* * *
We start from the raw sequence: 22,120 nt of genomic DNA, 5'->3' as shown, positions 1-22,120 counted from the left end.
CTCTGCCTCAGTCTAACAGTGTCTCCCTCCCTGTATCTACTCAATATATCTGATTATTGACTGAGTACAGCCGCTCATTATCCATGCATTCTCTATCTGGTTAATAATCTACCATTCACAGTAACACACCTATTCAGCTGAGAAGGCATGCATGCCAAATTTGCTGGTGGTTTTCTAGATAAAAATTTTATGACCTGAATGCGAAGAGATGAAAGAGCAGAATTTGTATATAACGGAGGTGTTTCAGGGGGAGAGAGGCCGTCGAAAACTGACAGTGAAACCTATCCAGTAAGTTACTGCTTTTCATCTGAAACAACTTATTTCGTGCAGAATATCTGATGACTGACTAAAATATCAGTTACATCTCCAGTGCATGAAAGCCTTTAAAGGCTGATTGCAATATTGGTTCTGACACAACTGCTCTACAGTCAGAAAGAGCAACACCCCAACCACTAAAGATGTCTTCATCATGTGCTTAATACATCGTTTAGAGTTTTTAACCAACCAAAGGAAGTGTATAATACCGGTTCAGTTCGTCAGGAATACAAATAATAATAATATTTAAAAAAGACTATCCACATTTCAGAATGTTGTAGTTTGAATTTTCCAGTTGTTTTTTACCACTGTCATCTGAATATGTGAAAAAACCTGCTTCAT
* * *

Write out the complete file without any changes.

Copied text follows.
We start from the raw sequence: 22,120 nt of genomic DNA, 5'->3' as shown, positions 1-22,120 counted from the left end.
CTCTGCCTCAGTCTAACAGTGTCTCCCTCCCTGTATCTACTCAATATATCTGATTATTGACTGAGTACAGCCGCTCATTATCCATGCATTCTCTATCTGGTTAATAATCTACCATTCACAGTAACACACCTATTCAGCTGAGAAGGCATGCATGCCAAATTTGCTGGTGGTTTTCTAGATAAAAATTTTATGACCTGAATGCGAAGAGATGAAAGAGCAGAATTTGTATATAACGGAGGTGTTTCAGGGGGAGAGAGGCCGTCGAAAACTGACAGTGAAACCTATCCAGTAAGTTACTGCTTTTCATCTGAAACAACTTATTTCGTGCAGAATATCTGATGACTGACTAAAATATCAGTTACATCTCCAGTGCATGAAAGCCTTTAAAGGCTGATTGCAATATTGGTTCTGACACAACTGCTCTACAGTCAGAAAGAGCAACACCCCAACCACTAAAGATGTCTTCATCATGTGCTTAATACATCGTTTAGAGTTTTTAACCAACCAAAGGAAGTGTATAATACCGGTTCAGTTCGTCAGGAATACAAATAATAATAATATTTAAAAAAGACTATCCACATTTCAGAATGTTGTAGTTTGAATTTTCCAGTTGTTTTTTACCACTGTCATCTGAATATGTGAAAAAACCTGCTTCAT